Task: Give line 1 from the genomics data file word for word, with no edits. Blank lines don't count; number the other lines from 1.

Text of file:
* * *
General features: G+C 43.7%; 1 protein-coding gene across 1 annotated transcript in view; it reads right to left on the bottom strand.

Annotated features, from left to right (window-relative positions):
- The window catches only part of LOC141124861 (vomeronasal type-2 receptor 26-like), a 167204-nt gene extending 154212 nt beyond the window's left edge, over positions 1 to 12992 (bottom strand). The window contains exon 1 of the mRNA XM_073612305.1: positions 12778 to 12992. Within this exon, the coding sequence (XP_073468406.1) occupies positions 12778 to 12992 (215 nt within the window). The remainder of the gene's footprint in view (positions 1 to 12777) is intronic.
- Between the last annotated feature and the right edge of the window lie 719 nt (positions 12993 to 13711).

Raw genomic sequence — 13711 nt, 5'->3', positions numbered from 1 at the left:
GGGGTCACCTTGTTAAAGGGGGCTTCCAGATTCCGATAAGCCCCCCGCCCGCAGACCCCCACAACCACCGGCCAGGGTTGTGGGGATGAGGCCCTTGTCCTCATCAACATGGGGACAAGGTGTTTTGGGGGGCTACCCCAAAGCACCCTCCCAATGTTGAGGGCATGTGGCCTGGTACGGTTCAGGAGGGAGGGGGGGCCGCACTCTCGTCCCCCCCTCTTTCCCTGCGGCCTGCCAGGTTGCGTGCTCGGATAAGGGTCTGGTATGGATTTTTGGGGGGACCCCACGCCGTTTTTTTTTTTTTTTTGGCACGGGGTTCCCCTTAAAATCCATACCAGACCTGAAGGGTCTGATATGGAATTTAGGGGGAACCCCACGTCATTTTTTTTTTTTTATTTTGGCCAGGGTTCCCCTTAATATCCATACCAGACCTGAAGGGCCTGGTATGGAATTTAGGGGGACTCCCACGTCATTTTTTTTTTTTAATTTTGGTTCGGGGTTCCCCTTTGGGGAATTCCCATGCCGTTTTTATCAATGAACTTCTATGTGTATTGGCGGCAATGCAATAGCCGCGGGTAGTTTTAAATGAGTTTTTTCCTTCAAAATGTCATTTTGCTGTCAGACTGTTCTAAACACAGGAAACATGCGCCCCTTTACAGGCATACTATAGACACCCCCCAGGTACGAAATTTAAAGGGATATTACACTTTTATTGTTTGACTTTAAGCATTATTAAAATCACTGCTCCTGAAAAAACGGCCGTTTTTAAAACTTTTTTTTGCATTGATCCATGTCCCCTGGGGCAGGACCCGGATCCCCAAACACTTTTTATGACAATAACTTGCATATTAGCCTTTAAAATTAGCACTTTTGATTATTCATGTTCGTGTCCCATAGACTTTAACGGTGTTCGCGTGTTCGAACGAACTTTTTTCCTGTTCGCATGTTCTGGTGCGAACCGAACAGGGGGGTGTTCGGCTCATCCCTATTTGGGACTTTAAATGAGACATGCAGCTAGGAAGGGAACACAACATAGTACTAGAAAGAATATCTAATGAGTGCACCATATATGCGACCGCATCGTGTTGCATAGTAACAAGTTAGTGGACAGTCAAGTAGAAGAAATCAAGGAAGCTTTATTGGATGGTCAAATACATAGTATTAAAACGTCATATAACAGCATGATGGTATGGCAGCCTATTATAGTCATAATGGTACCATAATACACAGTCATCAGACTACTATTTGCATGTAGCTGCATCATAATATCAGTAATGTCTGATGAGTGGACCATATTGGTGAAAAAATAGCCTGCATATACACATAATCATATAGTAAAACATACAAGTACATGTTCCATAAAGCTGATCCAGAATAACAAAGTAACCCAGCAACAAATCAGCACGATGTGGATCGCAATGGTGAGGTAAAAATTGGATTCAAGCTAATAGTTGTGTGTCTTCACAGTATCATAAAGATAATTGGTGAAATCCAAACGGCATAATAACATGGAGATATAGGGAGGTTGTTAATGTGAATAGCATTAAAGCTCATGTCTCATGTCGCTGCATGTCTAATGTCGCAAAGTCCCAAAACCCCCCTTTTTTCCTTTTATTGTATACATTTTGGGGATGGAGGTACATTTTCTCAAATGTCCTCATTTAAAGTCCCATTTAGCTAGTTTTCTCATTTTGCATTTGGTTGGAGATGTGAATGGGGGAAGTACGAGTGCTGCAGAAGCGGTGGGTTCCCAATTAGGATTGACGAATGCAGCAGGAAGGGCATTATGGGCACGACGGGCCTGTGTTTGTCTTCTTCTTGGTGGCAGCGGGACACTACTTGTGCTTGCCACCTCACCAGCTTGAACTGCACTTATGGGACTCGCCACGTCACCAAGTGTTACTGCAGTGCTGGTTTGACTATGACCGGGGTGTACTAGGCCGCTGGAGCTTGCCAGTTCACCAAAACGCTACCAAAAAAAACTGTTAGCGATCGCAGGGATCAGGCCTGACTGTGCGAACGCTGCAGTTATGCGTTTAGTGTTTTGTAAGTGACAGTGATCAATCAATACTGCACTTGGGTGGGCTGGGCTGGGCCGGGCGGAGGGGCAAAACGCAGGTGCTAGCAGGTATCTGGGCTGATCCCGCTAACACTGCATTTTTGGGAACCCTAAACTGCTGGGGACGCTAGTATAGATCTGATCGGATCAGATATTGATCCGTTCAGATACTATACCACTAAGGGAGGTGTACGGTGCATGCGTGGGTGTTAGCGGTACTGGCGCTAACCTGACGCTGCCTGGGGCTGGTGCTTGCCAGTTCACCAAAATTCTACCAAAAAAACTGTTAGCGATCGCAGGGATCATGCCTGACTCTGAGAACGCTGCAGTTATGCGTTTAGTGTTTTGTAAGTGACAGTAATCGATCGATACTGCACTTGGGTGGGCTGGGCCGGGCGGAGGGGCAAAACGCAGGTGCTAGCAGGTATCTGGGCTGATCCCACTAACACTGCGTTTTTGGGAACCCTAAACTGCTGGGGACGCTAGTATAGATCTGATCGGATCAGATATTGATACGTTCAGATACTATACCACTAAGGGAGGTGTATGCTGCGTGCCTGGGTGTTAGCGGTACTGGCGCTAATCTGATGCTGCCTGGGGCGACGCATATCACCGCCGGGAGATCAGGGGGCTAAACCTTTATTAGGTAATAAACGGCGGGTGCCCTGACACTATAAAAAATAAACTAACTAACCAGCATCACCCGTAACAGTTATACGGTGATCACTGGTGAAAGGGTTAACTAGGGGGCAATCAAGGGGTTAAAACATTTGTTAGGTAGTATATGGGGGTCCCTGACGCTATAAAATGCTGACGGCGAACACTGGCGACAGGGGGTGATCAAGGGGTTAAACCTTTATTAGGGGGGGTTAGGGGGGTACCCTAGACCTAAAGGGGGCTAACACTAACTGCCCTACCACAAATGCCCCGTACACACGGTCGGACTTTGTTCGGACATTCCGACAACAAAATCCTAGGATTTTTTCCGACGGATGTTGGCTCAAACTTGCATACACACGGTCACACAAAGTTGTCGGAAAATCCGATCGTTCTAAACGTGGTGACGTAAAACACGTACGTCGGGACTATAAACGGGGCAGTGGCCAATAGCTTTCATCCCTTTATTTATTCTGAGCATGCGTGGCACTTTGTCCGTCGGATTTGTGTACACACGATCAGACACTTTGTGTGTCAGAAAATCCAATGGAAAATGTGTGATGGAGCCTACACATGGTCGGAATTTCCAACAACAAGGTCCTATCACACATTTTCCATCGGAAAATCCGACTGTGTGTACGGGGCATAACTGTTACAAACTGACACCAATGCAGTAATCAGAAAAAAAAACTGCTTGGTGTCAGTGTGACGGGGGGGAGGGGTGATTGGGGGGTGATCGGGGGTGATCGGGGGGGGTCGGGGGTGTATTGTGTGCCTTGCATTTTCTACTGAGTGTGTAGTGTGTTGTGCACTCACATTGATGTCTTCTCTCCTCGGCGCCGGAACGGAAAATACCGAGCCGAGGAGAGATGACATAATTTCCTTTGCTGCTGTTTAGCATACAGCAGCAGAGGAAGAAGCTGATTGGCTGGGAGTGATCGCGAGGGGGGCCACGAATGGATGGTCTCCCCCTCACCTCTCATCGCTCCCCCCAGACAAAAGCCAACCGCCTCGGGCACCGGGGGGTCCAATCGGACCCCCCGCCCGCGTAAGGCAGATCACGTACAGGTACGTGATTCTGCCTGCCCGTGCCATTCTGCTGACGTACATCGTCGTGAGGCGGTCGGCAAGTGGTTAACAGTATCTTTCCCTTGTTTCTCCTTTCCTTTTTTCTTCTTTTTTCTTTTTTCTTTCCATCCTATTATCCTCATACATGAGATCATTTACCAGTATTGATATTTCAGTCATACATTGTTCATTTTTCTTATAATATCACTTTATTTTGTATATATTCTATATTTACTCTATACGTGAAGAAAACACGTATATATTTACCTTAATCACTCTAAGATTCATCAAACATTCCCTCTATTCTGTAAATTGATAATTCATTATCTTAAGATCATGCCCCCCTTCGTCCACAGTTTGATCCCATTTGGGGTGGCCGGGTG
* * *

General features: G+C 43.7%; 1 protein-coding gene across 1 annotated transcript in view; it reads right to left on the bottom strand.